How to Remove Hard Water Stains from a Glass Shower
It's much easier than you'd think.
It's no secret that showers can be a cleaner's archnemesis, thanks to the triple threat of moisture, high heat, and residue from soaps and shampoos. Saudia Davis, the CEO of GreenHouse Eco-Cleaning, in Brooklyn, knows this well. But that trifecta, she adds, is often the least of your worries. Perhaps worst of all, minerals in water can deposit cloudy buildup on glass surfaces, even in well-ventilated bathrooms where squeegeeing or wiping down shower walls is second nature.
But don't fret—hope isn't lost entirely. It's absolutely possible to remove the film that these nuisances, from shampoo and soap to hard water, leave behind. Davis suggests this powerful one-two punch: First, put baking soda or Bon Ami powder cleanser ($1.98, target.com) on a microfiber cloth. Then, moisten the product with an equal mixture of water and distilled white vinegar before you smear it all over those glass doors.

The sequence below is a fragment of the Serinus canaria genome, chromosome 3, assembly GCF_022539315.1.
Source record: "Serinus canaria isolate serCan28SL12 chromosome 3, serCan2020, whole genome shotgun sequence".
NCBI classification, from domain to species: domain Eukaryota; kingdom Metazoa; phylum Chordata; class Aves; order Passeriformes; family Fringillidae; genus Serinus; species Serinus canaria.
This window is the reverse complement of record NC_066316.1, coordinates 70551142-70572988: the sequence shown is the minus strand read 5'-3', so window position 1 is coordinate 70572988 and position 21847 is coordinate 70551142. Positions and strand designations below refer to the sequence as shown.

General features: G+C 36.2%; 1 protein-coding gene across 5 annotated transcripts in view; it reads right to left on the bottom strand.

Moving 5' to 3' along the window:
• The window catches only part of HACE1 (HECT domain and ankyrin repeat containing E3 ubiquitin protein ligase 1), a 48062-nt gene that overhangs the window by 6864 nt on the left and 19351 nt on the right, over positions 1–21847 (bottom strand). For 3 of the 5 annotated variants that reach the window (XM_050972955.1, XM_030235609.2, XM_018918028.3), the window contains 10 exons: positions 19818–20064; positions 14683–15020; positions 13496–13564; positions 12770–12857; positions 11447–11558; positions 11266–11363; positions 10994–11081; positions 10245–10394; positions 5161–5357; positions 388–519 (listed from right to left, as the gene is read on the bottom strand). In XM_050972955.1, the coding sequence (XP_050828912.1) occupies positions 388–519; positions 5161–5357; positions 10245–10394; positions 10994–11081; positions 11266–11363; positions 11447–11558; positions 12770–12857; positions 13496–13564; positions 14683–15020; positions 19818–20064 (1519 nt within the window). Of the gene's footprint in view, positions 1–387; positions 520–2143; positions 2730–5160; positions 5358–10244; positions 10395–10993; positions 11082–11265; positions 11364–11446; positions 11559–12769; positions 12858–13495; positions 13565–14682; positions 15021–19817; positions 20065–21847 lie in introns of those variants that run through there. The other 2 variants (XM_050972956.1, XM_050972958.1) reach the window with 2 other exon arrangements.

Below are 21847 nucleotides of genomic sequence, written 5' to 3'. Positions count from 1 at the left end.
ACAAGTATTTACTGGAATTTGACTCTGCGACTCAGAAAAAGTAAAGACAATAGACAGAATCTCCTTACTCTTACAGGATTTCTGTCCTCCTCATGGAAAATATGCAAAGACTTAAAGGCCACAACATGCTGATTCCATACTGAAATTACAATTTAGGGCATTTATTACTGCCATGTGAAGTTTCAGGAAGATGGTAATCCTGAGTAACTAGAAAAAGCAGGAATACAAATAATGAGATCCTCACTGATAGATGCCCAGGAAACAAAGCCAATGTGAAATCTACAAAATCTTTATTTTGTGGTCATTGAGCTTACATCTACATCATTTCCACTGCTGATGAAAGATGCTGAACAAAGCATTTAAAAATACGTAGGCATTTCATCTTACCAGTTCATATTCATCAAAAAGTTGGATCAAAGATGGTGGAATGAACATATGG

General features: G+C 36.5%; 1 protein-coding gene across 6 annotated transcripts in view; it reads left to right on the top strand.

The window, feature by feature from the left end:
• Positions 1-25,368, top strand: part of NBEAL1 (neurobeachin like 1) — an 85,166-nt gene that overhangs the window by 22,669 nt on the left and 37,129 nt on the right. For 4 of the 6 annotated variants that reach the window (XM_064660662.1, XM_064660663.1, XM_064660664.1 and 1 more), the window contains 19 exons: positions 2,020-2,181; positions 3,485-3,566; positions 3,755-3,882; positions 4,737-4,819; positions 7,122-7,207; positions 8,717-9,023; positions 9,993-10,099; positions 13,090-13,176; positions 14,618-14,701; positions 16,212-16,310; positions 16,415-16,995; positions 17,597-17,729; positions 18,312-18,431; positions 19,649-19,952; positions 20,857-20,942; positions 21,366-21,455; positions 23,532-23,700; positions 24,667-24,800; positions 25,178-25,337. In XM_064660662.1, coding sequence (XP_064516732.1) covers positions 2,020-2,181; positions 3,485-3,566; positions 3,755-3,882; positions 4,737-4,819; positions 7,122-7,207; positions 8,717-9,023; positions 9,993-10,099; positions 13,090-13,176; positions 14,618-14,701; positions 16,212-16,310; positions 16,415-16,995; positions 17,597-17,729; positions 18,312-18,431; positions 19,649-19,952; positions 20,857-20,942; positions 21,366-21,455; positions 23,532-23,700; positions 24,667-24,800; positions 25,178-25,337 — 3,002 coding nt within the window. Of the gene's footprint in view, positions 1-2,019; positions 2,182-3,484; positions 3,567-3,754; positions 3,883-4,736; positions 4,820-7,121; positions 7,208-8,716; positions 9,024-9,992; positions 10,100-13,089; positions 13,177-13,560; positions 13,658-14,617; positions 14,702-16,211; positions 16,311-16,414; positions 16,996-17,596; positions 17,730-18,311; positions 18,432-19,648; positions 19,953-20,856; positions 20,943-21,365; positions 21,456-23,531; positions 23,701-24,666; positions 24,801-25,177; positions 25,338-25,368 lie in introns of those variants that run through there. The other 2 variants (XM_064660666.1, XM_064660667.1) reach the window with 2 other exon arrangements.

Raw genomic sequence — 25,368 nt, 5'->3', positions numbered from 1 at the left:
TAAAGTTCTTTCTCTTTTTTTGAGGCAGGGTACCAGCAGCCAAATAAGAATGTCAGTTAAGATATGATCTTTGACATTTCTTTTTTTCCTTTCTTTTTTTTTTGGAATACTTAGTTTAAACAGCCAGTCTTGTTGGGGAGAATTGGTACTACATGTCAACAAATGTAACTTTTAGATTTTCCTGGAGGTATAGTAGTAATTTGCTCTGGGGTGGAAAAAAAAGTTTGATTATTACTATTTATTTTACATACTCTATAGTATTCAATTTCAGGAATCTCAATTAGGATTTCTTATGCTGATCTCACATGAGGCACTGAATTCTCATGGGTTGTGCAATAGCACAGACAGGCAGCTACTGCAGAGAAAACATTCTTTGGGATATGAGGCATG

It's not enough, however, to smear and swipe away. You need to let your concoction sit in order for it to work effectively. So, spray your mixture with more of the vinegar solution until it becomes lightly saturated. Let everything stand for five minutes, then wipe it away with a soft scrubber. But be sure to avoid steel wool, which can scratch glass.
And if you're simply looking to restore shine? Spritz the surface rubbing alcohol and polish with a clean cloth. Feel free to skip straight to this step if your doors are in good shape but need some help in the glimmer and gleam department.